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Visegrad Nations: ‘We Will Not Yield to EU Blackmail over Migrant Redistribution’

At a summit in Warsaw, Poland, leaders of the Central European Visegrad Group have said they will not yield to “blackmail” from the European Union (EU) over the forced redistribution of asylum seekers.

Leaders from Poland, Hungary, Slovakia, and the Czech Republic met Tuesday in the Polish capital where the country’s Prime Minister Beata Szydło slammed EU migration commissioner Dimitris Avramopoulos for telling the bloc’s interior ministers there should be “no more excuses” and “no more talk about relocation, but delivery”, reports Radio Poland.

During an official visit to Warsaw last week, the migration commissioner said all EU member states should “respond positively to their commitments”, adding that non-compliance would force the European Commission “to take some measures”.

Prime Minister Szydło responded, saying: “The Visegrad group, including Poland, will never agree to blackmail and will not agree to such terms being dictated to them.”

(L-R) Czech Republic’s Prime Minister Bohuslav Sobotka, Poland’s Prime Minister Beata Szydlo and Slovakia’s Prime Minister Robert Fico in Warsaw on March 28, 2017 ( JANEK SKARZYNSKI/AFP/Getty)

Poland’s Deputy Prime Minister Jarosław Gowin backed Szydło’s statements at the summit saying Avramopoulos “did not notice that the government in Poland has changed”.

The Eurosceptic, conservative Law and Justice Party (PiS), which became the first in the post-1989 era to win a mandate to govern the country unilaterally in 2015, has been a vocal opponent of the EU’s plans to force other member states to accept migrants from the Middle East and Africa who entered the bloc during the migrant crisis.

“Resolving the problem is based on eliminating the source of the problem, that is bringing peace to the Middle East,” Gowin said.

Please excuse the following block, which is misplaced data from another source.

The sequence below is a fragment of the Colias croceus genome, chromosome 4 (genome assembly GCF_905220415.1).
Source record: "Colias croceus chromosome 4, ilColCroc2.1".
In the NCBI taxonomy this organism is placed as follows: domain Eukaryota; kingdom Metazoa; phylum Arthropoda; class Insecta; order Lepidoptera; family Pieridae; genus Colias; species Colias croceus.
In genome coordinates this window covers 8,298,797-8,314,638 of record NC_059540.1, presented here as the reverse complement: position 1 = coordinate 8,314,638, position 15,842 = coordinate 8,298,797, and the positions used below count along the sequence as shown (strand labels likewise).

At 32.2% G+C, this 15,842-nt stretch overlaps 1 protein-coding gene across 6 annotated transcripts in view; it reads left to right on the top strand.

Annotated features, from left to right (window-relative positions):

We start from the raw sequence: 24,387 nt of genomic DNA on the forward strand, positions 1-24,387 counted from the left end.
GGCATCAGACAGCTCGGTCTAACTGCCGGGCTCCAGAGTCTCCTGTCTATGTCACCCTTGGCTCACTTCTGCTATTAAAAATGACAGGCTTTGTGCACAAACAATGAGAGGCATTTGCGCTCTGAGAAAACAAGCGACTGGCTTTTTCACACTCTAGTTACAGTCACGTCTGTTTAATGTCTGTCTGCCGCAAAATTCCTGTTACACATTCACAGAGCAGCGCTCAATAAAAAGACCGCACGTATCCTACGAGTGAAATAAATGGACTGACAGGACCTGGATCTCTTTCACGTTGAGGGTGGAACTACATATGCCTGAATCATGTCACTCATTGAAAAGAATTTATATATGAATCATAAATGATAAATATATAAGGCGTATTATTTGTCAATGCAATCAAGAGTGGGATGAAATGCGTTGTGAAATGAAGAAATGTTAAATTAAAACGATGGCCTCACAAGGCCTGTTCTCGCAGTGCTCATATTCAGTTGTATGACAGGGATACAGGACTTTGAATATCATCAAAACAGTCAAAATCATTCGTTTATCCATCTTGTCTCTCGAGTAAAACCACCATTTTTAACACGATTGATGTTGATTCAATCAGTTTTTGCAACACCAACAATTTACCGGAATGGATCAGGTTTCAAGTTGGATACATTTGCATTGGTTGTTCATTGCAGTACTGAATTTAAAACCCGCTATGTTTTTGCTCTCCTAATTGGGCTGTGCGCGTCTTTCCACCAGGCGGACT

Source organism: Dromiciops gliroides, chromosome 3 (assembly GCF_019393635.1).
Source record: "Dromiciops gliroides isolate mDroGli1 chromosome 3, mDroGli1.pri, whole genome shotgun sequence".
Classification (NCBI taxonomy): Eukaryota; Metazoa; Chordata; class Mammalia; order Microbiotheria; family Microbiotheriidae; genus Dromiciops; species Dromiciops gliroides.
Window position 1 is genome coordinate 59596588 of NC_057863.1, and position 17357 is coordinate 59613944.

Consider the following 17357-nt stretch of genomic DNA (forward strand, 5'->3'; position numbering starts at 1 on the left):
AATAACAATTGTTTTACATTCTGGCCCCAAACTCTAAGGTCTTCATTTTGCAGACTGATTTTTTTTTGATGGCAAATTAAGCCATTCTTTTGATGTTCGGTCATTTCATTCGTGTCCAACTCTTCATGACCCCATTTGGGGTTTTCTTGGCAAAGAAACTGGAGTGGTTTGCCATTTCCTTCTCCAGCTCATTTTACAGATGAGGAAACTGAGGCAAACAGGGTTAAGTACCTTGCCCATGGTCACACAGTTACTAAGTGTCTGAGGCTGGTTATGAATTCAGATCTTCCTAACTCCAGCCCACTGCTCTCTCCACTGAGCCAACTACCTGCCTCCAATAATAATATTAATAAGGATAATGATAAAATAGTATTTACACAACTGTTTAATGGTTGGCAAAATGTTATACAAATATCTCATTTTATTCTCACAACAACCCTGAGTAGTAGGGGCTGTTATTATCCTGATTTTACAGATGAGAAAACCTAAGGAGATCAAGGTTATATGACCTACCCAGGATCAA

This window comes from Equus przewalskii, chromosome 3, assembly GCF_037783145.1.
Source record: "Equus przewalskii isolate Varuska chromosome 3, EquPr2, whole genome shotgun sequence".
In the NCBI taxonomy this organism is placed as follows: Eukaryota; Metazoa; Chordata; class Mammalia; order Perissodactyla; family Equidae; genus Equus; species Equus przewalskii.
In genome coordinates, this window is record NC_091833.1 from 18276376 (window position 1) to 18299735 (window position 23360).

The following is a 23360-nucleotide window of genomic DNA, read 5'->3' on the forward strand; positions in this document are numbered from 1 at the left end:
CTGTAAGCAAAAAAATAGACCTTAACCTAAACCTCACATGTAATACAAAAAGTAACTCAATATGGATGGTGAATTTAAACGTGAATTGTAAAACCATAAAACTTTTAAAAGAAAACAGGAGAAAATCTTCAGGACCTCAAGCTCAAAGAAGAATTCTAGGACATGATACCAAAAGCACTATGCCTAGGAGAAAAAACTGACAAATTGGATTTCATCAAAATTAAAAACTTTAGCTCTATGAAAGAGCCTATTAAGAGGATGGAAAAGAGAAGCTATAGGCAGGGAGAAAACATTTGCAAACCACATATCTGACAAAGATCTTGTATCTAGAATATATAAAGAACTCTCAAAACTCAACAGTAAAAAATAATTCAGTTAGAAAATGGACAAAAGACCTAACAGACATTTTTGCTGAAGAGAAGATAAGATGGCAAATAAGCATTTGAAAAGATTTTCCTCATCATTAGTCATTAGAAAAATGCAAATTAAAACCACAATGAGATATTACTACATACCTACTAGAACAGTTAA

Poland’s position was joined by Slovak Prime Minister Robert Fico who said it was “blackmail” to tie EU funding to migration policy.

The EU planned to redistribute 160,000 migrants from camps in Italy and Greece across the bloc. Hungary, Poland, and Austria have refused to participate in the relocation scheme. The Czech Republic, Slovakia, Bulgaria, and Croatia are accepting migrants on a “very limited basis”.

Britain, which can opt out of parts of EU asylum policy, has chosen not to participate.

Prime ministers of the Visegrad group countries, (L-R) Czech Republic’s Prime Minister Bohuslav Sobotka, Hungary’ Prime Minister Viktor Orban, Poland’s Prime Minister Beata Szydlo and Slovakia’s Prime Minister Robert Fico pose for media before their meeting in Warsaw on March 28, 2017  (JANEK SKARZYNSKI/AFP/Getty Images)

Last week, Hungary refused to accept 5,000 migrants from Sweden who had originally registered for asylum in Hungary before travelling to the wealthier Nordic nation.

Swedish Immigration and Justice Minister Morgan Johansson met with Avramopoulos in Brussels Monday to discuss the issue. Johansson claims the EU Commission had a “duty” to open a case against Hungary for infringement of the Dublin agreement.

Fellow Swede and Member of European Parliament Cecilia Wikström has also suggested withholding EU funds from member states who refuse to accept asylum seekers.

Hungarian Prime Minister Viktor Orbán has been at the forefront of the push-back against the EU’s migrant policies, receiving overwhelming support from the Hungarian people.

Since the beginning of the year, Mr. Orbán has committed to building a second fence along the border with Serbia, which saw thousands of migrant crossings a day during the height of the migrant crisis, hiring 3,000 new border guards, and the construction of two container villages to house asylum seekers whilst their claims are being processed to prevent them travelling to other countries.

“We are able to halt any wave of migration, no matter its size,” Orbán said, adding that Hungary’s new asylum laws served to protect EU citizens.

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